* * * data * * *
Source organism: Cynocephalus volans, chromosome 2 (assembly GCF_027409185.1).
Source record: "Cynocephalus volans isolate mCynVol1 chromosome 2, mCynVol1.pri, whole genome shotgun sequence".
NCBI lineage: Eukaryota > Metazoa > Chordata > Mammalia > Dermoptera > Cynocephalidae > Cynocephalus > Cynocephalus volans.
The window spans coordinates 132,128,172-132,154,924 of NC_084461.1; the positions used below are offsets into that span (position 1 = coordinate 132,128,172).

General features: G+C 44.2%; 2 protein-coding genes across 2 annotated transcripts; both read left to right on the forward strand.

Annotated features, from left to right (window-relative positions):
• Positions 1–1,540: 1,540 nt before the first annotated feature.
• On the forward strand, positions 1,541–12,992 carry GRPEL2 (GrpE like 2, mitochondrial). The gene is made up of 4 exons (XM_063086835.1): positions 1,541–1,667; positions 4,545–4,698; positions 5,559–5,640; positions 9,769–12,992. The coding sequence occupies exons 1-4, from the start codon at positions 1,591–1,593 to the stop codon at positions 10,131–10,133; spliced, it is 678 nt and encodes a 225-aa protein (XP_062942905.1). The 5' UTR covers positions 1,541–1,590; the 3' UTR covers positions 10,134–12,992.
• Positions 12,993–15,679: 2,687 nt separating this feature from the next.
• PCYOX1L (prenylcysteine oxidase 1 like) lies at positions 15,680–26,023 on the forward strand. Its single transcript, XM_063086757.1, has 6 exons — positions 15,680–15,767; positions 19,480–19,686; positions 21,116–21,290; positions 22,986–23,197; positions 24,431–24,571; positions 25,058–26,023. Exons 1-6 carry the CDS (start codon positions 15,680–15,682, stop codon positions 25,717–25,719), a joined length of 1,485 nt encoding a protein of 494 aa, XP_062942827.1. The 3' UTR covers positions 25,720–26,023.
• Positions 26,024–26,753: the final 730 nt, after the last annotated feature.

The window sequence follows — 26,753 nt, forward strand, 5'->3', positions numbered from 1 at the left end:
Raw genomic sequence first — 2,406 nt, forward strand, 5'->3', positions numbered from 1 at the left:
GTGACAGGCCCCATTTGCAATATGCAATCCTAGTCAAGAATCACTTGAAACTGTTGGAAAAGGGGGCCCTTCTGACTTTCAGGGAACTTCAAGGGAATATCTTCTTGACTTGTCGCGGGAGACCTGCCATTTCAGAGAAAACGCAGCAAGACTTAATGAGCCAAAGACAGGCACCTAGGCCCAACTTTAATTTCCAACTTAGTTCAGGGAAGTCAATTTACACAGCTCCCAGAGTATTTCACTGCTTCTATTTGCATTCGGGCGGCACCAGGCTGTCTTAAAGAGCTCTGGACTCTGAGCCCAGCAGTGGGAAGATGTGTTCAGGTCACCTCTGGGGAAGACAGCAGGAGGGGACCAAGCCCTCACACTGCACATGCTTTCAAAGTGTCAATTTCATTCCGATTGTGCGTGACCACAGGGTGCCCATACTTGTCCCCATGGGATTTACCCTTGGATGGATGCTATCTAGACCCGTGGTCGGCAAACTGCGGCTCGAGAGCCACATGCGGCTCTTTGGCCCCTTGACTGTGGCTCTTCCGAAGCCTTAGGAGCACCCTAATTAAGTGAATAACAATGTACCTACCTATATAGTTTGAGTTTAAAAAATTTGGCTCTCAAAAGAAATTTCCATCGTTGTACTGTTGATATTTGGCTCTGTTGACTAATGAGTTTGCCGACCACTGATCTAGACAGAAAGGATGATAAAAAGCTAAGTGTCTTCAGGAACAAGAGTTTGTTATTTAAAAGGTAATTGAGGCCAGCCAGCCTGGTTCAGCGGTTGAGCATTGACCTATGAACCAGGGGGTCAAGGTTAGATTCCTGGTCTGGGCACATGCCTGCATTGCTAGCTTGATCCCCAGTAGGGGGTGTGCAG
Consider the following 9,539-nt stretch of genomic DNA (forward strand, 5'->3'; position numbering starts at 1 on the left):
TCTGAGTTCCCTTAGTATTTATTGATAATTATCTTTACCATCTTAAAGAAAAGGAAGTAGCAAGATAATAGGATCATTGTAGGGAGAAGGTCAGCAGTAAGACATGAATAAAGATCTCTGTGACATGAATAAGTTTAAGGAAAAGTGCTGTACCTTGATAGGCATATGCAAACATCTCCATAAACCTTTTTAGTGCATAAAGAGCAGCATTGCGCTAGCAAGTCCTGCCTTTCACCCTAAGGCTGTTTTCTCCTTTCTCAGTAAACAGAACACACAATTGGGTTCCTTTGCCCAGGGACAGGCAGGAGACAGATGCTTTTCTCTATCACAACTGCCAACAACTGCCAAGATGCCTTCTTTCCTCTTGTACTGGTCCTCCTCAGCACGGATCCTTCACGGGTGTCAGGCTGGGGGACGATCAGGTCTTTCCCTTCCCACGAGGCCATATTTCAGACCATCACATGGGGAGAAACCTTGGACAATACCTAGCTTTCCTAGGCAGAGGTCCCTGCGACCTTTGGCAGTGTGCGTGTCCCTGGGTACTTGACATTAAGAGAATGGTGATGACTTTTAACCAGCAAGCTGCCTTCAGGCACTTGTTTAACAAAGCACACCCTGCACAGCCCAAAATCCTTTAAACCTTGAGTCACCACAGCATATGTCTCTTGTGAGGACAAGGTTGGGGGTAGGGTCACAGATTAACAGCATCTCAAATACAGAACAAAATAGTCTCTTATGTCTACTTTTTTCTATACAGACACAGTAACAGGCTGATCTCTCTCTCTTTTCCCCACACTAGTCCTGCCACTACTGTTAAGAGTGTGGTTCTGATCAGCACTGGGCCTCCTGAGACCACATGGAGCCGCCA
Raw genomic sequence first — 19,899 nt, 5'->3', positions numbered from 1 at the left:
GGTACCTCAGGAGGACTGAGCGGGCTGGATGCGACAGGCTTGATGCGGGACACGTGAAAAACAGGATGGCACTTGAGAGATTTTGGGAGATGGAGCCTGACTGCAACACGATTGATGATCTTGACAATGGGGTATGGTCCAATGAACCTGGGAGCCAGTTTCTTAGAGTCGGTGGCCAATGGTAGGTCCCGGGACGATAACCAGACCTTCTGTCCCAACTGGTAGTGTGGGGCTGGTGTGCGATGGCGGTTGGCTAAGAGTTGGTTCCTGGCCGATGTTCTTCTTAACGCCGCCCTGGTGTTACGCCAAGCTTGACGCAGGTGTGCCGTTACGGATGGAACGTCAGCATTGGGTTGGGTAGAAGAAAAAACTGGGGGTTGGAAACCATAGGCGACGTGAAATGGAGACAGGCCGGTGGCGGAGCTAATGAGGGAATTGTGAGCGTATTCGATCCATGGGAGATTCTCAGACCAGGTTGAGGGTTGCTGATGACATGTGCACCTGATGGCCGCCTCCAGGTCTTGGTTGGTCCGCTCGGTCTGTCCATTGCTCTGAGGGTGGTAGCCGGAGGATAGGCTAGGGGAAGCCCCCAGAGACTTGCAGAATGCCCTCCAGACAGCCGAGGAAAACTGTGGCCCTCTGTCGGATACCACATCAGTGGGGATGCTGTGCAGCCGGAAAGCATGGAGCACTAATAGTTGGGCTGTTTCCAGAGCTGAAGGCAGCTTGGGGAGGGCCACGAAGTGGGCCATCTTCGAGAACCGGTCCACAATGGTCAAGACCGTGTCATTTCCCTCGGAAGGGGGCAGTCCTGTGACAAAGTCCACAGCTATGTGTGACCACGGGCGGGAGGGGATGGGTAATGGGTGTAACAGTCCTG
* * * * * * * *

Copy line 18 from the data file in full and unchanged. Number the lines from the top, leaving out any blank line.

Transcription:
GGTACCTCAGGAGGACTGAGCGGGCTGGATGCGACAGGCTTGATGCGGGACACGTGAAAAACAGGATGGCACTTGAGAGATTTTGGGAGATGGAGCCTGACTGCAACACGATTGATGATCTTGACAATGGGGTATGGTCCAATGAACCTGGGAGCCAGTTTCTTAGAGTCGGTGGCCAATGGTAGGTCCCGGGACGATAACCAGACCTTCTGTCCCAACTGGTAGTGTGGGGCTGGTGTGCGATGGCGGTTGGCTAAGAGTTGGTTCCTGGCCGATGTTCTTCTTAACGCCGCCCTGGTGTTACGCCAAGCTTGACGCAGGTGTGCCGTTACGGATGGAACGTCAGCATTGGGTTGGGTAGAAGAAAAAACTGGGGGTTGGAAACCATAGGCGACGTGAAATGGAGACAGGCCGGTGGCGGAGCTAATGAGGGAATTGTGAGCGTATTCGATCCATGGGAGATTCTCAGACCAGGTTGAGGGTTGCTGATGACATGTGCACCTGATGGCCGCCTCCAGGTCTTGGTTGGTCCGCTCGGTCTGTCCATTGCTCTGAGGGTGGTAGCCGGAGGATAGGCTAGGGGAAGCCCCCAGAGACTTGCAGAATGCCCTCCAGACAGCCGAGGAAAACTGTGGCCCTCTGTCGGATACCACATCAGTGGGGATGCTGTGCAGCCGGAAAGCATGGAGCACTAATAGTTGGGCTGTTTCCAGAGCTGAAGGCAGCTTGGGGAGGGCCACGAAGTGGGCCATCTTCGAGAACCGGTCCACAATGGTCAAGACCGTGTCATTTCCCTCGGAAGGGGGCAGTCCTGTGACAAAGTCCACAGCTATGTGTGACCACGGGCGGGAGGGGATGGGTAATGGGTGTAACAGTCCTG